He nodded. “Ah yes, I understand what you are saying. But those were the results we got.”
“Yes, I know, that is what the Ministry of Health has said. My questions may be completely uncalled for, but if I could see the raw data, then I would know for sure and my doubts could be put to rest. I know that you spent a lot of time on this study, and I’m certain that you would like to know it was done right.”
There were some Buddhist icons displayed in this committee member’s office, and somehow I felt compelled to mention the convenient fact that I had lived in a Zen temple when I attended in college; this seemed to impress him. Our conversation then veered into matters of faith, karma, and the lack of ethical development in today’s youth.
“You and I are both coming from the same place,” I said. “We want to make our world a better place. We want to see truth triumph over falsehood. We want people to be healthy, not sick. We want the air to be clean, not dirty. Let’s do our part.”
That closed the deal. I walked out of his office with a sheaf of papers.
I took the data home and I pored over it for hours. I looked at the original plan for the Saitama breast milk survey—the one that they had announced and given to the media. I checked it against my recently obtained copy of the Ministry of Health’s announced plans for a nationwide breast milk study. The Ministry had announced their own study that would be separate from the Saitama study. I wanted to see if the methodology was the same.
And then I began to see a pattern.
I called up the Ministry of Health and Welfare and asked for the person in charge of the nationwide dioxin survey. A very friendly bureaucrat picked up the phone. I explained I was writing an article on steps taken by the Saitama government to assess dioxin risk, but I had a few questions about the nationwide survey that could be helpful in putting things in perspective. She seemed pleased to be of assistance.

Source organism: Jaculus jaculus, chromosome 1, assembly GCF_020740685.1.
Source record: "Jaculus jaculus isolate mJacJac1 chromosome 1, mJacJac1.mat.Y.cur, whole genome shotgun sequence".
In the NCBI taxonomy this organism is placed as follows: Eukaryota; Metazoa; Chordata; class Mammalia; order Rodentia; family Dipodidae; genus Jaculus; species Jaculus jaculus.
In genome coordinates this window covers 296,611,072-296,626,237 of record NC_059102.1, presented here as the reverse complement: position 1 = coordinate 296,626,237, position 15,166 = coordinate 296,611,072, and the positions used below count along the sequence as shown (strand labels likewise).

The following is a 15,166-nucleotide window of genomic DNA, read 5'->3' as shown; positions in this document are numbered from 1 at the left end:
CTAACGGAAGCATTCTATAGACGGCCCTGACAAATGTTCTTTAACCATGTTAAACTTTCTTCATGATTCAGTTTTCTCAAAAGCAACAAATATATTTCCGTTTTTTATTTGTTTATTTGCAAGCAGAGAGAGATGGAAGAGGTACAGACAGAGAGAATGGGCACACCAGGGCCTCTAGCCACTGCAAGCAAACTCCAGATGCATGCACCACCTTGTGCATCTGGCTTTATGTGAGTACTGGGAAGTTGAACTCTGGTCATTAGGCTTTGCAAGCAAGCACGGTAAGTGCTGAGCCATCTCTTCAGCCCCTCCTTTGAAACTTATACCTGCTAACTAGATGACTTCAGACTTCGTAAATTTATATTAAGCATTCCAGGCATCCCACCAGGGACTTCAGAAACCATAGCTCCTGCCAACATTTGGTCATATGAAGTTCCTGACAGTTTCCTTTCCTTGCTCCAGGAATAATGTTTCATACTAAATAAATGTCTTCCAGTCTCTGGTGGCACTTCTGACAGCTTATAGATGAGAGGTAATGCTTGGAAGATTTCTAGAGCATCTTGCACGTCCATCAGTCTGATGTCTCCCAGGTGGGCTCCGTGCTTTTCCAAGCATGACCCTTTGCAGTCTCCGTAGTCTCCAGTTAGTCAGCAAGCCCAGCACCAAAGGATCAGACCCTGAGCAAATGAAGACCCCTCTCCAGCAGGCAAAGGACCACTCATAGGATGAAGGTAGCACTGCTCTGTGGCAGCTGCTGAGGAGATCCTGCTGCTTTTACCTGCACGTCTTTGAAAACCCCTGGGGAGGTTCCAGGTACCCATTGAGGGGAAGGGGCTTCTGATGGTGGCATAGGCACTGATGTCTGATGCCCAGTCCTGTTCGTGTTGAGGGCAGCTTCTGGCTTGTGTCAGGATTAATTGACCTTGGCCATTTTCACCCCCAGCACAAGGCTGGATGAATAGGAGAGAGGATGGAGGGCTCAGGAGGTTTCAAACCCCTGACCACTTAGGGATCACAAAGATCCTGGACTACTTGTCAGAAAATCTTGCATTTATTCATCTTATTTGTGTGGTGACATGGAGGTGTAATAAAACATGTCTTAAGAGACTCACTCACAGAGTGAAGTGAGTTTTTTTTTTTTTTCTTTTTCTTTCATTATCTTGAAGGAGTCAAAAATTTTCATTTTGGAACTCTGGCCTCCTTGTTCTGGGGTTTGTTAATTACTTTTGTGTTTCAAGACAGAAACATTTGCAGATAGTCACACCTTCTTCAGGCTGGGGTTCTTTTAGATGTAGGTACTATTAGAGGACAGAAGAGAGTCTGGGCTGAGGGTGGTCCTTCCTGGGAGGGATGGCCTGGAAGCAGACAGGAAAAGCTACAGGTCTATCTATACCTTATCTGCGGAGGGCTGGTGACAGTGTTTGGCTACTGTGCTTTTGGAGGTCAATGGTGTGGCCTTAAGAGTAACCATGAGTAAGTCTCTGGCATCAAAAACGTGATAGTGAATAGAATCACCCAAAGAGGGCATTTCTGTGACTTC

“It says in your press release that you require all the women in the survey to have lived in the area for five years. Why five years?”
“Well,” she said, “actually, ideally, they should have lived in the survey area for ten years. Five years is the bare minimum, but the longer the better.”
“Because it takes years for dioxin to accumulate in the body. It’s often stored in fat.”
“So five years would be the bare minimum number of years for it to show up in a survey?”
“In order to have a statistically relevant data sample, yes.”
“Well, what about four years, or two years, or just a few months?”
“No, that would be relatively meaningless. And that might even skew the rest of the data.”
“I see. Let me ask this another way: A residential time requirement of five years is necessary to get an accurate picture of dioxin contamination in humans in the survey areas.”
“Yes, that’s an important criterion.”
This was exactly what I needed. I went on, seeking fuller confirmation: “When Saitama did their dioxin study, it seems they included in their Tokorozawa sample several people who had only lived there for two years or less. What would this mean?”
“It would mean . . . it would be problematic. The data of these people is not relevant. They should probably be excluded from the sample.”
Whether by intention or by sheer laziness, the Saitama government had included a large number of short-time residents in their survey of the Tokorozawa area. This was in contravention to the original terms of the study submitted to the public and to the civilian oversight committee, which was that all participants in the survey were required to have lived in the area for a minimum of five years. If short-timers were removed from the survey, leaving only a sample of long-time residents, the dioxin contamination levels for the Tokorozawa area were shown to be alarmingly high.